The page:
There is a reason the venture capitol people like this. The vast majority of University money goes to facilities, not lecturers. These people have eliminated facilities but are not charging 10%, they are charging 50%. That's pure profit baby!

Comment: 220,000 Employees (Score 1) 384

by laughingskeptic (#49189327) Attached to: French Nuclear Industry In Turmoil As Manufacturer Buckles
This is a loss of $24,090 per employee. In the US, this company would fire 1/3 of its employees, demand the rest work 60 hour weeks and would recover in two years from a loss like this. None of that can happen in Europe. Instead the government will give them a 'loan'. They can't really buy more shares to resolve the issue at this point since the shares should be worth nothing.

Comment: Refactoring often done for understanding (Score 1) 247

by laughingskeptic (#49177791) Attached to: Study: Refactoring Doesn't Improve Code Quality
Most refactoring that I have observed over the last 30+ years was done primarily because the person handed the code did not understand it as it was. The refactoring process is very often the process through which a new developer figures out how old code works. Everyone likes to think that their refactoring was some sort of improvement over the previous code base, but the truth is this is only likely to be true about half the time. Considering that inexperienced engineers do more refactoring than experienced engineers, refactoring probably only brings actual improvement of any form to the code base less than half the time. The big plus is you now have a new guy that has ownership of something in the product. This benefit is hard to quantify, but should not be underestimated.

Comment: Apple knew this would be abused (Score 1) 57

Apple made the business decision to have the instant credit provided by a 3rd party. There was a lot of money to be made in this channel and Apple is sitting on billions in cash so why did Apple not provide the credit directly? Because they knew this would be abused and they couldn't put a solid number on the potential downside. There are probably some interesting emails to be subpoenaed by an enterprising attorney on this subject. I would guess the Apple CFO would have been for offering the credit directly and the CMO against it.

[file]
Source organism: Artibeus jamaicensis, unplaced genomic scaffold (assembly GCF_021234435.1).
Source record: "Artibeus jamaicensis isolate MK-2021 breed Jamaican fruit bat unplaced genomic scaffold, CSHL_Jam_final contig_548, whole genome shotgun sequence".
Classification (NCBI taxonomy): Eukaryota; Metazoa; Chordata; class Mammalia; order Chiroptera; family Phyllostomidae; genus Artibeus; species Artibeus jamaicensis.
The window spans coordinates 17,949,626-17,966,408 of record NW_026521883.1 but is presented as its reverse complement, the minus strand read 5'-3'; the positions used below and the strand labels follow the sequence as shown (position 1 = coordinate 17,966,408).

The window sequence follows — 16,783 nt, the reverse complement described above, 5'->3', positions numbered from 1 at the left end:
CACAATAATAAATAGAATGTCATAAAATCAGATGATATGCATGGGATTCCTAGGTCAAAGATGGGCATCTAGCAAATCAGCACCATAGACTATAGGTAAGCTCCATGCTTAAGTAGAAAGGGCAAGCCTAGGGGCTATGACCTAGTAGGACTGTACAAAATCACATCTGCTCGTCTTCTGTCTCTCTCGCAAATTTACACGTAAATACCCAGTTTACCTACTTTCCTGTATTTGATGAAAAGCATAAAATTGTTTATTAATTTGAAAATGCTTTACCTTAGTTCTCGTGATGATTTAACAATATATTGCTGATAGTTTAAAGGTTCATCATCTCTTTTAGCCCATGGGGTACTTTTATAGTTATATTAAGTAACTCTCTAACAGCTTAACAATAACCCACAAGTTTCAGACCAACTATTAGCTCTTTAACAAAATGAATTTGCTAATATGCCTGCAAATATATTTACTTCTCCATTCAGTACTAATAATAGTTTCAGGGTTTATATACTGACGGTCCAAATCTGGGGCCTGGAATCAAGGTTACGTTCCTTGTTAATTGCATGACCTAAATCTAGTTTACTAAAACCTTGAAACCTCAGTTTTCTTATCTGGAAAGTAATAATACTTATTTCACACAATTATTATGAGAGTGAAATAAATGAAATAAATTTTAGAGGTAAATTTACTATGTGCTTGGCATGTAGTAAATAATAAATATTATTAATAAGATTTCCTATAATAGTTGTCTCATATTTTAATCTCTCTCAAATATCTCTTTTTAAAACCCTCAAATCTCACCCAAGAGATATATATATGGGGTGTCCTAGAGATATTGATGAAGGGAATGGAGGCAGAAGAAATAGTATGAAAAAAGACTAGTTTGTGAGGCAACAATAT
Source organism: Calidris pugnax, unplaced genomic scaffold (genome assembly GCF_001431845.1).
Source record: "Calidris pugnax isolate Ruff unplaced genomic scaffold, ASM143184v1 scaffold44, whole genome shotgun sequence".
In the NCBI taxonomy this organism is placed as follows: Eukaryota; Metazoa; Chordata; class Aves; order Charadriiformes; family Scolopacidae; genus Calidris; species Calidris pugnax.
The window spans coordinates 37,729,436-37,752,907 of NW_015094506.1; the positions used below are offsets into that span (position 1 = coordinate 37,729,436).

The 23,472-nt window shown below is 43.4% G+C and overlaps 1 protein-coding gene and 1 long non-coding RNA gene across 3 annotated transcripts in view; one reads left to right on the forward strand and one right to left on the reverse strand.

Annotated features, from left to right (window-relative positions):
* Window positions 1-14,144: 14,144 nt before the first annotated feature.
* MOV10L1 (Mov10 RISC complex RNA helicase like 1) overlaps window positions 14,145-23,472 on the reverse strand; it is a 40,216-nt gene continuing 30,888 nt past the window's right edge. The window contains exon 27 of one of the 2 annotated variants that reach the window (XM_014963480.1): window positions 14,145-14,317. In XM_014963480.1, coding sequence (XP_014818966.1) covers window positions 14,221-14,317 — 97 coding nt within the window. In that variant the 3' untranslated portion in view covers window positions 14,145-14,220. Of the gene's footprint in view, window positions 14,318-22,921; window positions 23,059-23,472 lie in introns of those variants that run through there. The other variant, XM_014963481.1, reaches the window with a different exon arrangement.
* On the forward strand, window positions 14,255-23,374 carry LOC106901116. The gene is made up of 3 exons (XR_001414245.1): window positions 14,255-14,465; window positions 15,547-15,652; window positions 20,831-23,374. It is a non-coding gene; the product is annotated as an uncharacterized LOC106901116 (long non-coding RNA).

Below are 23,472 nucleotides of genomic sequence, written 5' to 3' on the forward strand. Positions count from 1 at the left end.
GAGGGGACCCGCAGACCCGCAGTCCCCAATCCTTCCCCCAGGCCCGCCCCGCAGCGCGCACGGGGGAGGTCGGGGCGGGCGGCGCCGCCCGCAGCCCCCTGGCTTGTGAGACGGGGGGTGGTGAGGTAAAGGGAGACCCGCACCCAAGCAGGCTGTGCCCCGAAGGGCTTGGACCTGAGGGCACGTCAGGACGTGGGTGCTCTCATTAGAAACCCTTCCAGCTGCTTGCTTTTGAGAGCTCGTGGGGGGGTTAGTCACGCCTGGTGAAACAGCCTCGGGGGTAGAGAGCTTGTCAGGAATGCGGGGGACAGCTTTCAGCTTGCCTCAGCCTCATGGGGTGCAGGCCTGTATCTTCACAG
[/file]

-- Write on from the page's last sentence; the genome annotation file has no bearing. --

Comment: Re:The problem isn't science its ethics (Score 1) 958

by laughingskeptic (#48969321) Attached to: Science's Biggest Failure: Everything About Diet and Fitness
We ruthlessly study the digestive biology of commercial animals. We perform surgery on thousands of cows, sheep and goats to intercept their food as it passes through their system and we study their excrement in excruciating detail. Commercial operators know exactly how lean the beef will be based on the animal's food. We don't come close to doing this humans. Humans also don't eat the same thing every meal which greatly complicates the entire study. But at no point would we study humans in the way we do commercial animals.

Comment: Re:Time for a class action lawsuit (Score 1) 468

Wouldn't it be bigger pain be for UbiSoft if innocent victims all sued in small claims court? UbiSoft would loose almost all cases by default. Class action lawsuits only exist to make attorneys rich. Settlement money never reaches the consumer. If the consumer is lucky they get some sort of discount coupon that has no value if they no longer want to business with the company sued.